U.S. Senate backs troop withdrawal in ’08

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Sen. Harry Reid (D-NV)

HAT TIP: HUFFINGTON POST DAVID ESPO  |  AP  |  March 27, 2007 07:31 PM EST

WASHINGTON — The Democratic-controlled Senate narrowly signaled support Tuesday for the withdrawal of U.S. combat troops from Iraq by next March, triggering an instant veto threat from the White House in a deepening dispute between Congress and commander in chief.

Republican attempts to scuttle the nonbinding timeline failed, 50-48, largely along party lines.

The vote marked the Senate’s most forceful challenge to date of the administration’s handling of a war that has claimed the lives of more than 3,200 U.S. troops. It came days after the House approved a binding withdrawal deadline of Sept. 1, 2008, and increased the likelihood of a veto confrontation this spring.

After weeks of setbacks on the Senate floor, Majority Leader Harry Reid said the moment was at hand to “send a message to President Bush that the time has come to find a new way forward in this intractable war.”

“It is a choice between staying the course in Iraq or changing the course in Iraq,” he said.

But Republicans _ and Sen. Joseph Lieberman, an independent Democrat _ argued otherwise.

Sen. John McCain, R-Ariz., a presidential hopeful, said “we are starting to turn things around” in the Iraq war, and added that critics “conceive no failure as worse than remaining in Iraq and no success worthy of additional sacrifice. They are wrong.”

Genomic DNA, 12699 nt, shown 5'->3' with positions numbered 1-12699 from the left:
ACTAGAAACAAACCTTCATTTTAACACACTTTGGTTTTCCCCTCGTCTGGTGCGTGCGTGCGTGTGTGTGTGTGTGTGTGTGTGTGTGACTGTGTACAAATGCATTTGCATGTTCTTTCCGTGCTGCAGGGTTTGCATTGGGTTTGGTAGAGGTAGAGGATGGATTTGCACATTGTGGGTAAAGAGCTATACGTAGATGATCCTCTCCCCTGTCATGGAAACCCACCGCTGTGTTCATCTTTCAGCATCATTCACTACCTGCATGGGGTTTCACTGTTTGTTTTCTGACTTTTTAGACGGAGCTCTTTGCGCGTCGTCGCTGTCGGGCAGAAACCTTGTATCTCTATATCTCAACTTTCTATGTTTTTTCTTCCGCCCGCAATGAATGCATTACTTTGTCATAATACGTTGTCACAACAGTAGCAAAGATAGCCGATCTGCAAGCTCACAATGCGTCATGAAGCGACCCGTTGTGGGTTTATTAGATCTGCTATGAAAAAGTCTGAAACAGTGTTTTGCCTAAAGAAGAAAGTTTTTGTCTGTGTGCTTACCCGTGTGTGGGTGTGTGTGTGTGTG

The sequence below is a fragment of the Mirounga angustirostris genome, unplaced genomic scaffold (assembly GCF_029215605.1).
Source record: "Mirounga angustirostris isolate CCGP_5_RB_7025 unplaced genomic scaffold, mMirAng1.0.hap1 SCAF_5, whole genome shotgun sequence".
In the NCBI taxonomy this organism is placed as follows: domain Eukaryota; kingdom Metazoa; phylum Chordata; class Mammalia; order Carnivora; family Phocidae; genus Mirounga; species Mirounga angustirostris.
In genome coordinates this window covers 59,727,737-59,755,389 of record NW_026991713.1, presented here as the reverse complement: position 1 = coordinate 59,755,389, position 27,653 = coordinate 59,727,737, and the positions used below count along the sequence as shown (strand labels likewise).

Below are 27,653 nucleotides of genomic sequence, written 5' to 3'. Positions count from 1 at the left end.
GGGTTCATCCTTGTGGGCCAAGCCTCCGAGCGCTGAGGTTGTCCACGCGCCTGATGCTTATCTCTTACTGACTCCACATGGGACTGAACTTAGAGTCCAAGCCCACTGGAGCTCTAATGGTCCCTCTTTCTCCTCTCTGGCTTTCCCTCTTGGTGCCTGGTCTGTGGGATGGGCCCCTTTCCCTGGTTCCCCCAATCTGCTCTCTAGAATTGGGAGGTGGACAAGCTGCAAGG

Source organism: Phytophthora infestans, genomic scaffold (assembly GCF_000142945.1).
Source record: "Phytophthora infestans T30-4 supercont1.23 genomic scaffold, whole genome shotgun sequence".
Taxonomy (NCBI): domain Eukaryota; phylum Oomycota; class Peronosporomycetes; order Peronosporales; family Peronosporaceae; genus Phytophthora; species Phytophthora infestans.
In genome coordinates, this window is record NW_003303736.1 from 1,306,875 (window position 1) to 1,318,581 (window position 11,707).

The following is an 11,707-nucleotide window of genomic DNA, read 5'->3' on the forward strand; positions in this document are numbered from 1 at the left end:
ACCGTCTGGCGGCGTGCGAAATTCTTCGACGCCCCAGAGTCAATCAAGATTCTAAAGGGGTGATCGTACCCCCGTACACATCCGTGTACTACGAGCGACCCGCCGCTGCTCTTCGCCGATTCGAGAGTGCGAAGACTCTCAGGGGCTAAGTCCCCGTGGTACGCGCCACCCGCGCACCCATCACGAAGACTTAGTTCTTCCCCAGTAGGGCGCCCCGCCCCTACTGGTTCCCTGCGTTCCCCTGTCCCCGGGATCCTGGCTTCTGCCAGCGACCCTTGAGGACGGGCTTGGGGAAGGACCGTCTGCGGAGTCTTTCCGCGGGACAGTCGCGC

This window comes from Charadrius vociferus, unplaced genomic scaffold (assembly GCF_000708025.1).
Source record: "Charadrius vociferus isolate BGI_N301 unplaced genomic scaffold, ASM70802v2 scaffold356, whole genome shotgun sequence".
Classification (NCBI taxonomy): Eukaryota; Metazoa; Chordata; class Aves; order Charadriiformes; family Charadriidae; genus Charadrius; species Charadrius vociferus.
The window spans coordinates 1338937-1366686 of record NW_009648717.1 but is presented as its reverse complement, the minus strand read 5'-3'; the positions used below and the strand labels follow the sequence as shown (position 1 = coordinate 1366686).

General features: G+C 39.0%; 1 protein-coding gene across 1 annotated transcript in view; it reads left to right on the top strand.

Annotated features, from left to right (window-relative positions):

Bush had previously said he would veto any bill that he deemed an attempt to micromanage the war, and the White House freshened the threat a few hours before the vote _ and again afterward. “The president is disappointed that the Senate continues down a path with a bill that he will veto and has no chance of becoming law,” it said.

Similar legislation drew only 48 votes in the Senate earlier this month, but Democratic leaders made a change that persuaded Nebraska’s Democratic Sen. Ben Nelson to swing behind the measure.

Additionally, GOP Sens. Chuck Hagel of Nebraska and Gordon Smith of Oregon sided with the Democrats, assuring them of the majority they needed to turn back a challenge led by Sen. Thad Cochran, R-Miss. “The president’s strategy is taking America deeper and deeper into this quagmire with no exit strategy,” said Hagel, the most vocal Republican critic of the war in Congress.

Vice President Dick Cheney traveled to the Capitol in case his vote was needed to break a tie, a measure of the importance the administration places on the issue.

The debate came on legislation that provides $122 billion to fund the wars in Iraq and Afghanistan as well as domestic priorities such relief to hurricane victims and payments to farmers. Final passage is expected Wednesday or Thursday.

Separately, a minimum wage increase was attached to the spending bill without controversy, along with companion tax cuts that the Republicans have demanded as the price for their support of the increase in the federal wage floor. The House and Senate have passed different versions of the minimum wage-tax package, but they have yet to reach a compromise.